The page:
Why do you need to know about the JavaScript Array at() method?

Why do you need to know about the JavaScript Array at() method?

JavaScript array provides many methods to deal with the data in it. The proposed at(index) method is going to be a game changer. Here is why.


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The array in JavaScript is a collection of elements. The most important use of the array data structure is storing data and accessing it whenever needed. Arrays have methods to insert, remove, retrieve, traverse, and mutate elements. Today, we will learn about a newly proposed method at(index) and understand how it will help us.

I love junk food. Let's create an array with the junk food I am in love with,

const junkFoodILove = ['๐Ÿฅ–', '๐Ÿ”', '๐ŸŸ', '๐Ÿ•', '๐ŸŒญ', '๐Ÿฅช', '๐ŸŒฎ', '๐Ÿฟ'];

How would you access the pizza(๐Ÿ•) element from the above array? The straightforward way to use the square bracket syntax with the index.

junkFoodILove[3]; // ๐Ÿ•

There is one small problem, though. With this approach, we can only traverse and pick elements from the beginning of the array. Here is the way to access the last element from the above array,

const last = junkFoodILove[junkFoodILove.length - 1]; // ๐Ÿฟ

Wouldn't it be flexible if we have a way to traverse an array from the end(backward) too?

Meet the at(index) Method

The at(index) method takes an integer(index) as an argument and returns the element at that index. It is similar to the square bracket syntax we have seen above but with a few differences.

  • The at(index) method accepts both positive and negative numbers as an index.
  • The negative index count back from the array whereas, the positive index count from the beginning as usual.

Like the square bracket method, the at(index) method returns undefined when the index is not found.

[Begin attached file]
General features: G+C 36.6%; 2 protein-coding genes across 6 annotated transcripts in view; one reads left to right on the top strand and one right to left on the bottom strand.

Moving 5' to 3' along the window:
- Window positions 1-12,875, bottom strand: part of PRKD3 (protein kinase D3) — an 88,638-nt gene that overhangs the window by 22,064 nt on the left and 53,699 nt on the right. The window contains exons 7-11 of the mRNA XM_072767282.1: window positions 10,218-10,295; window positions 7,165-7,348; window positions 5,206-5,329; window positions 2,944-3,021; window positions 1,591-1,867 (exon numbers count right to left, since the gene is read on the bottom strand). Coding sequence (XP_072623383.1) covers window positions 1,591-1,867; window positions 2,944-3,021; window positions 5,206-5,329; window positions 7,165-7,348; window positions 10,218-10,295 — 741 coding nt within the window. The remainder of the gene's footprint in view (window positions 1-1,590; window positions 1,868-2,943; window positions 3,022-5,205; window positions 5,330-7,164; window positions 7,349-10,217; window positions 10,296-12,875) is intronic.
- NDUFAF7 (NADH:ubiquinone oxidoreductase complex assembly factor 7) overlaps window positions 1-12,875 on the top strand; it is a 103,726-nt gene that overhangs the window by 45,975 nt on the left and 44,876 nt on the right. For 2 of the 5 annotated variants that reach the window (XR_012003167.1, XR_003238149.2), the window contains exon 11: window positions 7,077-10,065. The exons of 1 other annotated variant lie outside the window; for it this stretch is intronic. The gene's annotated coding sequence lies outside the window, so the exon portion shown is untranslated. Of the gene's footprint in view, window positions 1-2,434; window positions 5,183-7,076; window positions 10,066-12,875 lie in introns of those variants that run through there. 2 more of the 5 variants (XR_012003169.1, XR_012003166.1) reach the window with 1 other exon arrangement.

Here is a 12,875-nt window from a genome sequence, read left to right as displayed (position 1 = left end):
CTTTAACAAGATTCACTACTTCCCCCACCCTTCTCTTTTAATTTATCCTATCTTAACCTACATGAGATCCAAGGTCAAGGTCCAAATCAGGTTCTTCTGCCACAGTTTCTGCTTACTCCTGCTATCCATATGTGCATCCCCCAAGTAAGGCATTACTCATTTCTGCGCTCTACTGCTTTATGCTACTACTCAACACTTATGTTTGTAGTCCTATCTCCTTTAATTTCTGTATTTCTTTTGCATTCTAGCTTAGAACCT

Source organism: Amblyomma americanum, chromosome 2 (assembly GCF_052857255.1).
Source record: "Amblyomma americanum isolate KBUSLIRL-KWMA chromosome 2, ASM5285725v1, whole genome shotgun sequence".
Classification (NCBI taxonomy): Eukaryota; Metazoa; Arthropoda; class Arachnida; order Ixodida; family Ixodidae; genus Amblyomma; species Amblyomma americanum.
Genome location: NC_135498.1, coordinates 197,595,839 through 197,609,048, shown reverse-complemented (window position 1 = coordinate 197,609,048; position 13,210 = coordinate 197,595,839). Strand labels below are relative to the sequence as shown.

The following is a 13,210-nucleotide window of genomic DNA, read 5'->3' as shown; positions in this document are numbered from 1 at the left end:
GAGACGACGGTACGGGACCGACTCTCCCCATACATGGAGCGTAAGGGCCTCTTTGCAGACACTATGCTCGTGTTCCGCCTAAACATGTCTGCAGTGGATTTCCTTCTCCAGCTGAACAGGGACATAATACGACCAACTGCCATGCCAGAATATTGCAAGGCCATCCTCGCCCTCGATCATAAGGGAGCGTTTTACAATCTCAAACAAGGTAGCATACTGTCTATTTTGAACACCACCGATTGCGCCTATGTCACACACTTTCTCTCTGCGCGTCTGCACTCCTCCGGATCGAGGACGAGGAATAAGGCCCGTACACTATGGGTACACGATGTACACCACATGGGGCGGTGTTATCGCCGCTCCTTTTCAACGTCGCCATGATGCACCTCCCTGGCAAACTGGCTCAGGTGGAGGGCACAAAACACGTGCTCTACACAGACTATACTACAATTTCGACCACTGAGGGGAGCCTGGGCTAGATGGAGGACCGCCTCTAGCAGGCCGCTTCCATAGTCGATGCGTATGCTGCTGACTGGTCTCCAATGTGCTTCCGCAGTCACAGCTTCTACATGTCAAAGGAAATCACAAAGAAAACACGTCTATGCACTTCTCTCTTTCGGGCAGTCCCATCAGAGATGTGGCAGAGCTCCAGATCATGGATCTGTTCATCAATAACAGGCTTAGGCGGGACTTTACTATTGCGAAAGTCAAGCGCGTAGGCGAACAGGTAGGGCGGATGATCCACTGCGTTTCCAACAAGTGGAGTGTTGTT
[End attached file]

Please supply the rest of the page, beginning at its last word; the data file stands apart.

const junkFoodILove = ['๐Ÿฅ–', '๐Ÿ”', '๐ŸŸ', '๐Ÿ•', '๐ŸŒญ', '๐Ÿฅช', '๐ŸŒฎ', '๐Ÿฟ'];

junkFoodILove.at(0); // ๐Ÿฅ–
junkFoodILove.at(3); // ๐Ÿ•
junkFoodILove.at(-1); // ๐Ÿฟ
junkFoodILove.at(-5); // ๐Ÿ•
junkFoodILove.at(-8); // ๐Ÿฅ–
junkFoodILove.at(10); // undefined

Here is a fun demo using the at(index) method. Please notice the output when we change the index number.

Array at method demo.gif

Do you want to try it out? Here is the link to access the demo: https://js-array-at-method.netlify.app/. So please give it a try.

The at(index) method is Brand New

The at(index) array method is a proposal at this moment. It means the support for this method is not yet added to the JavaScript programming language. Hence none of the browsers have added any support for the at(index) method yet.

Don't be disappointed. It may get added soon. But until that happens, we can use this polyfill to use the at(index) method in our code.

Update: Google Chrome version 92 and Firefox version 90 supports the at() method.

That's all for now. Before we go, here is the GitHub repository to find the source code of the demo we have seen above. If you find it helpful, please don't forget to give a star(โญ).

Please let me know if you find this post helpful. Let's connect. You can follow me on Twitter(@tapasadhikary). Also, feel free to check my side-projects on GitHub(atapas).

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